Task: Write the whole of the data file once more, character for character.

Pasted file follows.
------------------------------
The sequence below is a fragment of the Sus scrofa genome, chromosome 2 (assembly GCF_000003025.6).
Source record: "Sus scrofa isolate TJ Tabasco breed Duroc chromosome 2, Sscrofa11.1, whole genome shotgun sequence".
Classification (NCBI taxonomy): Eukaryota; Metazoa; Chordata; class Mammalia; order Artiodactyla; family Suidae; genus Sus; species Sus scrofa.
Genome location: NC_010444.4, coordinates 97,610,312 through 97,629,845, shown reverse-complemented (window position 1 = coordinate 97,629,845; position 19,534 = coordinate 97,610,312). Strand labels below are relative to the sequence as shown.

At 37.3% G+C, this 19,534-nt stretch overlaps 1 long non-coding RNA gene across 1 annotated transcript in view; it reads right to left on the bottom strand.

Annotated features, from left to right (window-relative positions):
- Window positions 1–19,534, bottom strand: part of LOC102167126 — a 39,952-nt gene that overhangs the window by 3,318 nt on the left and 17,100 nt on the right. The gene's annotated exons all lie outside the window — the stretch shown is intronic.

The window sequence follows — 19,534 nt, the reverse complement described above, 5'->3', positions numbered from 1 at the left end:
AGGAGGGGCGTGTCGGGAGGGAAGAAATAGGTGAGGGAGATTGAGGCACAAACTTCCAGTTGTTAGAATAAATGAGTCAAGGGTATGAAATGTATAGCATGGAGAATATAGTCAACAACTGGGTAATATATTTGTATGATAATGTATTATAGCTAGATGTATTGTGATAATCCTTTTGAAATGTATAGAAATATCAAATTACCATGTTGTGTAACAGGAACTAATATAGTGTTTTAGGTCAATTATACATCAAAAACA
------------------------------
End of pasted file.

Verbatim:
The sequence below is a fragment of the Sus scrofa genome, chromosome 2 (assembly GCF_000003025.6).
Source record: "Sus scrofa isolate TJ Tabasco breed Duroc chromosome 2, Sscrofa11.1, whole genome shotgun sequence".
Classification (NCBI taxonomy): Eukaryota; Metazoa; Chordata; class Mammalia; order Artiodactyla; family Suidae; genus Sus; species Sus scrofa.
Genome location: NC_010444.4, coordinates 97,610,312 through 97,629,845, shown reverse-complemented (window position 1 = coordinate 97,629,845; position 19,534 = coordinate 97,610,312). Strand labels below are relative to the sequence as shown.

At 37.3% G+C, this 19,534-nt stretch overlaps 1 long non-coding RNA gene across 1 annotated transcript in view; it reads right to left on the bottom strand.

Annotated features, from left to right (window-relative positions):
- Window positions 1–19,534, bottom strand: part of LOC102167126 — a 39,952-nt gene that overhangs the window by 3,318 nt on the left and 17,100 nt on the right. The gene's annotated exons all lie outside the window — the stretch shown is intronic.

The window sequence follows — 19,534 nt, the reverse complement described above, 5'->3', positions numbered from 1 at the left end:
AGGAGGGGCGTGTCGGGAGGGAAGAAATAGGTGAGGGAGATTGAGGCACAAACTTCCAGTTGTTAGAATAAATGAGTCAAGGGTATGAAATGTATAGCATGGAGAATATAGTCAACAACTGGGTAATATATTTGTATGATAATGTATTATAGCTAGATGTATTGTGATAATCCTTTTGAAATGTATAGAAATATCAAATTACCATGTTGTGTAACAGGAACTAATATAGTGTTTTAGGTCAATTATACATCAAAAACA